Note: The bottom of this post has a somewhat graphic photo of the snare and its wounds. 

By Joost Pilippa

Last week, Dr. Eddy received a phone call that Mutangazi, a juvenile male mountain gorilla, was caught in a snare in the Mikeno sector of Virunga National Park, in the Democratic Republic of Congo (DRC). Earlier that same day, trackers were successful in cutting the snare at the tree end, and although it was difficulty to see, they believed Mutangazi had removed the rope snare once the tension was off.

Regrettably, the next day it was clear that the snare was still tight around Mutangazi’s fingers. So I drove over to DRC at 4 a.m. the next morning to join the Gorilla Doctors team (Drs. Eddy, Martin, myself, as well as numerous ICCN trackers and rangers to intervene.

Mutangazi’s family, the Bageni group, had been observed the afternoon before the intervention, so we knew approximately where they were. On the day of the intervention, we hiked for a good three-and-a-half hours before we got to the Gasata Gorge where the group was. That’s when 16 gorillas from the group, including Mutangazi, decided to cross the gorge using a tree. The others climbed up the slope.

We were not agile enough to use the tree, so our team had to go down the steep slope of the gorge and climb back up on the other side. This extra hiking took a bit of time – especially in my case. Once on the other side of the gorge, the Bageni group settled down to eat in a relatively open location, so we started preparing for the intervention to treat Mutangazi’s wounds.

DSC04388 copyDr. Eddy anesthetized Mutangazi with a dart, after which silverback Bageni moved over to look after the juvenile. Other juveniles were intrigued by Mutangazi suddenly falling asleep, and also came over to investigate. With slow, coordinated movement, trackers were able to separate Mutangazi from the rest of the group so that we could start the procedure.

The whole group stayed nearby, and watched us throughout the whole intervention. The trackers and rangers quietly formed a safe barrier between us and the group.

We discovered that the nylon rope was wrapped extremely tightly around Mutangazi’s fingers, which had severely restricted the blood flow to his fingertips – , so much so that the fingertips were essentially devitalized. Unfortunately, we had to amputate several fingertips in order to protect Mutungazi from severe infection and hasten his recovery.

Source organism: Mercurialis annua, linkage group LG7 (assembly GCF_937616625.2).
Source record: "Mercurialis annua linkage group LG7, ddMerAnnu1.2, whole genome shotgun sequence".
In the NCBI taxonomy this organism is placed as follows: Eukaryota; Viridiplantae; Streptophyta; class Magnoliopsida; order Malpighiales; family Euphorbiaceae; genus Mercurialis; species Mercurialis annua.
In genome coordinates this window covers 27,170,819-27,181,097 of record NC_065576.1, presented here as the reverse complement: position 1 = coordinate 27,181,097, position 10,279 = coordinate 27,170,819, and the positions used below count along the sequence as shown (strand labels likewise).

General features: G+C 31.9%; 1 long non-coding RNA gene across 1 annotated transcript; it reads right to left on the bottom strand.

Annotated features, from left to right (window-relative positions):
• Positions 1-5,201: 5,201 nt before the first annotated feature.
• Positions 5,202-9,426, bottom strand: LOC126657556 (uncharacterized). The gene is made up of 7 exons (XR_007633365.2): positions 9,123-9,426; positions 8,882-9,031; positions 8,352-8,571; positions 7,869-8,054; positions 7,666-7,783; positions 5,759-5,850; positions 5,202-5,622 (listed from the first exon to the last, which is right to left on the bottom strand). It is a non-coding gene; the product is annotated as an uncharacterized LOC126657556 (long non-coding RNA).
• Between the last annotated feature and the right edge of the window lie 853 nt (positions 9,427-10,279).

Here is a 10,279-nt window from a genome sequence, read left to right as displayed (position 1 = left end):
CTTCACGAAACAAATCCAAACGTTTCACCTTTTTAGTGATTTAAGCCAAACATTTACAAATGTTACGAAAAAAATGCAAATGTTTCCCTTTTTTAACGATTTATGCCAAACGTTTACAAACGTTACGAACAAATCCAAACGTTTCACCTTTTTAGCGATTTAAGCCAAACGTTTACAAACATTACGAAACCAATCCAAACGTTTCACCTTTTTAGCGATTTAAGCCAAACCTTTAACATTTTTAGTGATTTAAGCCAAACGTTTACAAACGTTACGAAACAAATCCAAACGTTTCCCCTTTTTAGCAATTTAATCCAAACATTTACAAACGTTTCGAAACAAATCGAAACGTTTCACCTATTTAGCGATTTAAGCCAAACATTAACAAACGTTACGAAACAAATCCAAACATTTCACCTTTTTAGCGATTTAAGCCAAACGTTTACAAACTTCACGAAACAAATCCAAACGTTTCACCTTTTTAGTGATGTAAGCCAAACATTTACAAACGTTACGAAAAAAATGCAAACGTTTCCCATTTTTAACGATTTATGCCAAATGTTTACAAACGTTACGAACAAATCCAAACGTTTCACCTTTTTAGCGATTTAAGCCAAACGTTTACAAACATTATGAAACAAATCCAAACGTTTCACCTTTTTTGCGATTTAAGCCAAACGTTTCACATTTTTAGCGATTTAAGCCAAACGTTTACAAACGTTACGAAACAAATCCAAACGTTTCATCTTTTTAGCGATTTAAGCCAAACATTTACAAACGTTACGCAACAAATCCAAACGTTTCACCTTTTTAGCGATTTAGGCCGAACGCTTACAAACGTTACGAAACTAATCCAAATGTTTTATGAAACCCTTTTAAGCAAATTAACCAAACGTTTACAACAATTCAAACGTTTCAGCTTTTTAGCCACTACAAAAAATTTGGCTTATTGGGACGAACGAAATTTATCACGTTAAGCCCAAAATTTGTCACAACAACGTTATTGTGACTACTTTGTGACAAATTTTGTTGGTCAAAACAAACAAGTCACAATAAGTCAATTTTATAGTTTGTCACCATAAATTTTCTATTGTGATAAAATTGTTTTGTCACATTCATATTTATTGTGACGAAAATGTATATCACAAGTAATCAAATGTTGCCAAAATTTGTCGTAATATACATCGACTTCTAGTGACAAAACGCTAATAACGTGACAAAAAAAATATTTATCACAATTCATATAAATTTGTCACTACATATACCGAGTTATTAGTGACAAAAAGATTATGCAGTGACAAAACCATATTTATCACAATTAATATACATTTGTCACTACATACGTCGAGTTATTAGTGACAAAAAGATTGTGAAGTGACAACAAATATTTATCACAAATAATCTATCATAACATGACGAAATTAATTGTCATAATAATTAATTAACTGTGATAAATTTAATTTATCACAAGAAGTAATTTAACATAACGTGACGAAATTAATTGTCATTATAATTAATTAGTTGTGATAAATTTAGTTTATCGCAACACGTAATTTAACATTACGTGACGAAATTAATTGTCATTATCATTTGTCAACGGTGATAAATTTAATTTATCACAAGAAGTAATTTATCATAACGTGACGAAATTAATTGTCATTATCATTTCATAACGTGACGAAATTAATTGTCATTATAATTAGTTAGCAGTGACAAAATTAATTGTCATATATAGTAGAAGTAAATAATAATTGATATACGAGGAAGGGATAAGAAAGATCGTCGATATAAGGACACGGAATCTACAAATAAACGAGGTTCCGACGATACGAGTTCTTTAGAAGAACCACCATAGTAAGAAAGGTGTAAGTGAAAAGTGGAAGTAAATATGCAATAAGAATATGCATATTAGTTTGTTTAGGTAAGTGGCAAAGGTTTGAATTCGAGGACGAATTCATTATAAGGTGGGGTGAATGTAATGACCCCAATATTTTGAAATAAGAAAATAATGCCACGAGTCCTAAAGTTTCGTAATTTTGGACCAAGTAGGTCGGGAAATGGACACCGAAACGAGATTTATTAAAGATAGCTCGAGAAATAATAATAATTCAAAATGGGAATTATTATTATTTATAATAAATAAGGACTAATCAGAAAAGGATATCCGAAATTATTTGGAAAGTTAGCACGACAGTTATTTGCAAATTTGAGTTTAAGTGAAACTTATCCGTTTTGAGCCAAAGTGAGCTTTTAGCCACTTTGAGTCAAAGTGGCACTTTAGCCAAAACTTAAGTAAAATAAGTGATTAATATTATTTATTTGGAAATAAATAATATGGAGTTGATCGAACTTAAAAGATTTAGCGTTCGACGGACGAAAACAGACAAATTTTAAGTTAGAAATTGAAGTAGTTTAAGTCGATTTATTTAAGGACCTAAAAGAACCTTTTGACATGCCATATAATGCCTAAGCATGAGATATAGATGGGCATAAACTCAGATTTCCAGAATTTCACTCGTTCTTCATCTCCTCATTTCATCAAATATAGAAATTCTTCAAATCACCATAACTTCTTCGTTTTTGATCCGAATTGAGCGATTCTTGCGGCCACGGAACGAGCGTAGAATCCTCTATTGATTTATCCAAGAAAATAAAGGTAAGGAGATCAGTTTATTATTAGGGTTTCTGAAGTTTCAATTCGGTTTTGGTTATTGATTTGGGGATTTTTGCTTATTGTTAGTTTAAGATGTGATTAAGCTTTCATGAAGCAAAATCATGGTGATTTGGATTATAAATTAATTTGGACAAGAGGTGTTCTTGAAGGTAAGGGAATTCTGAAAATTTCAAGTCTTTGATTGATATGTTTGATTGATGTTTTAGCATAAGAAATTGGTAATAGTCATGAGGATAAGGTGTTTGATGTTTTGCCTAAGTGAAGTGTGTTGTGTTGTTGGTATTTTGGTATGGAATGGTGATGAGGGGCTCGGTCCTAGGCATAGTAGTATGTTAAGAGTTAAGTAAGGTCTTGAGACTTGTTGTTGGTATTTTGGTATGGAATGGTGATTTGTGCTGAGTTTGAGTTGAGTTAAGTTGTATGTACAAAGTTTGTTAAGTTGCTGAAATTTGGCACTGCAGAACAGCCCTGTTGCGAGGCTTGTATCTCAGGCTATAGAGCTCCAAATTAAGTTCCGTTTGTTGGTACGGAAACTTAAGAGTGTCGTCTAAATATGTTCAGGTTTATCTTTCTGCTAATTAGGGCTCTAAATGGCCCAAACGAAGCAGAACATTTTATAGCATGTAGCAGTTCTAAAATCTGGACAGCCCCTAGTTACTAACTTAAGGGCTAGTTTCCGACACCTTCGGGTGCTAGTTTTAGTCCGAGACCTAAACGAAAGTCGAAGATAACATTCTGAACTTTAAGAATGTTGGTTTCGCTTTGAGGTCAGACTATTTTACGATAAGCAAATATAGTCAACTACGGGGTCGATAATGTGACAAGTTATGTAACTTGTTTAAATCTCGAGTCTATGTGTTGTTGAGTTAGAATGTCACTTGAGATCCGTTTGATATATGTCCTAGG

Throughout the procedure, Dr. Eddy monitored the anesthesia carefully, and Dr. Martin collected valuable samples for a full health assessment and future research. It is wonderful to work with such dedicated and skilled colleagues, especially under strenuous conditions in the forest.

After we were done, we reversed the anesthesia, and retreated a few meters. As soon as Mutangazi woke and stood up, the whole group, which had been watching from the nearby bushes, came to see him.

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Mivumbi, his mother, dropped her younger baby off for silverback Bageni to look after and immediately carried Mutangazi on her back to comfort him. Soon after, she took him off her back and the whole group came over to inspect the sutures on his fingers. It was heartwarming and an amazing scene to witness – a very emotional moment.

Despite everyone wanting to stay and watch this breathtaking scene for longer, we still had a long way to go back, and so we packed up and left, leaving a group of rangers to continue monitoring the group.

Snares are set out in the forest by poachers to catch animals for bushmeat. The snares are not usually targeting gorillas specifically, but gorillas are “bycatch” in many instances. There are snare removal teams that remove hundreds of snares in DRC, Uganda and Rwanda every year, and yet Gorilla Doctors teams are still called in on emergency too often to remove these debilitating snares from mountain gorillas’ limbs in the three countries where we work.

Snare photo below: 

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